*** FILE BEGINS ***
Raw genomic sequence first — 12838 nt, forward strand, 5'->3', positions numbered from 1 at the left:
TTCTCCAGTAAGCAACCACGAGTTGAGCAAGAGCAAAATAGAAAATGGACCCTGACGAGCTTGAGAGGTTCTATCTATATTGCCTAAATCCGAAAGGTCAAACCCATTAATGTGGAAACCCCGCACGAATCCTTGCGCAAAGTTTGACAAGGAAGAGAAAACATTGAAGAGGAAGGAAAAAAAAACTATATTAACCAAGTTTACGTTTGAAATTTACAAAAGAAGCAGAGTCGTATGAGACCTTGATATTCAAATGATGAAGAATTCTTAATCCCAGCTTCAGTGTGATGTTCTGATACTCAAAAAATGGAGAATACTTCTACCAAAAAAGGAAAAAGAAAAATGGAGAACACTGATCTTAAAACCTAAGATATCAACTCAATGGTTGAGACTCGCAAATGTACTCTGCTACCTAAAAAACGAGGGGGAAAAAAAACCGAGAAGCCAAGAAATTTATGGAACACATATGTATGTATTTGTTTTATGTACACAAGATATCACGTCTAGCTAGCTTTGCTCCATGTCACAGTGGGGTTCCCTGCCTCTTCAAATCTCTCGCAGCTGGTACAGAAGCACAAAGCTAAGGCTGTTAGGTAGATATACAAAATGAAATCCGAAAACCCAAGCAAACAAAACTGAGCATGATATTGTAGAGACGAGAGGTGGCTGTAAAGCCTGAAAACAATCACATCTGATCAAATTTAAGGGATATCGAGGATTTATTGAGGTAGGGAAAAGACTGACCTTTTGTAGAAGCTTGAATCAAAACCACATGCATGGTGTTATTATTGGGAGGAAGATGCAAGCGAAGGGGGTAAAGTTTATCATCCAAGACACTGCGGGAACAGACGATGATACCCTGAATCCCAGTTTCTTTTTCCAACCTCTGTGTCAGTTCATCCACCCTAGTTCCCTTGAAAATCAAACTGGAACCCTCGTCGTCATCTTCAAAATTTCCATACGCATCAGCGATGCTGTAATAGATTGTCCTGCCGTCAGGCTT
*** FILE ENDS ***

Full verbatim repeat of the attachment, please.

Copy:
Raw genomic sequence first — 12838 nt, forward strand, 5'->3', positions numbered from 1 at the left:
TTCTCCAGTAAGCAACCACGAGTTGAGCAAGAGCAAAATAGAAAATGGACCCTGACGAGCTTGAGAGGTTCTATCTATATTGCCTAAATCCGAAAGGTCAAACCCATTAATGTGGAAACCCCGCACGAATCCTTGCGCAAAGTTTGACAAGGAAGAGAAAACATTGAAGAGGAAGGAAAAAAAAACTATATTAACCAAGTTTACGTTTGAAATTTACAAAAGAAGCAGAGTCGTATGAGACCTTGATATTCAAATGATGAAGAATTCTTAATCCCAGCTTCAGTGTGATGTTCTGATACTCAAAAAATGGAGAATACTTCTACCAAAAAAGGAAAAAGAAAAATGGAGAACACTGATCTTAAAACCTAAGATATCAACTCAATGGTTGAGACTCGCAAATGTACTCTGCTACCTAAAAAACGAGGGGGAAAAAAAACCGAGAAGCCAAGAAATTTATGGAACACATATGTATGTATTTGTTTTATGTACACAAGATATCACGTCTAGCTAGCTTTGCTCCATGTCACAGTGGGGTTCCCTGCCTCTTCAAATCTCTCGCAGCTGGTACAGAAGCACAAAGCTAAGGCTGTTAGGTAGATATACAAAATGAAATCCGAAAACCCAAGCAAACAAAACTGAGCATGATATTGTAGAGACGAGAGGTGGCTGTAAAGCCTGAAAACAATCACATCTGATCAAATTTAAGGGATATCGAGGATTTATTGAGGTAGGGAAAAGACTGACCTTTTGTAGAAGCTTGAATCAAAACCACATGCATGGTGTTATTATTGGGAGGAAGATGCAAGCGAAGGGGGTAAAGTTTATCATCCAAGACACTGCGGGAACAGACGATGATACCCTGAATCCCAGTTTCTTTTTCCAACCTCTGTGTCAGTTCATCCACCCTAGTTCCCTTGAAAATCAAACTGGAACCCTCGTCGTCATCTTCAAAATTTCCATACGCATCAGCGATGCTGTAATAGATTGTCCTGCCGTCAGGCTT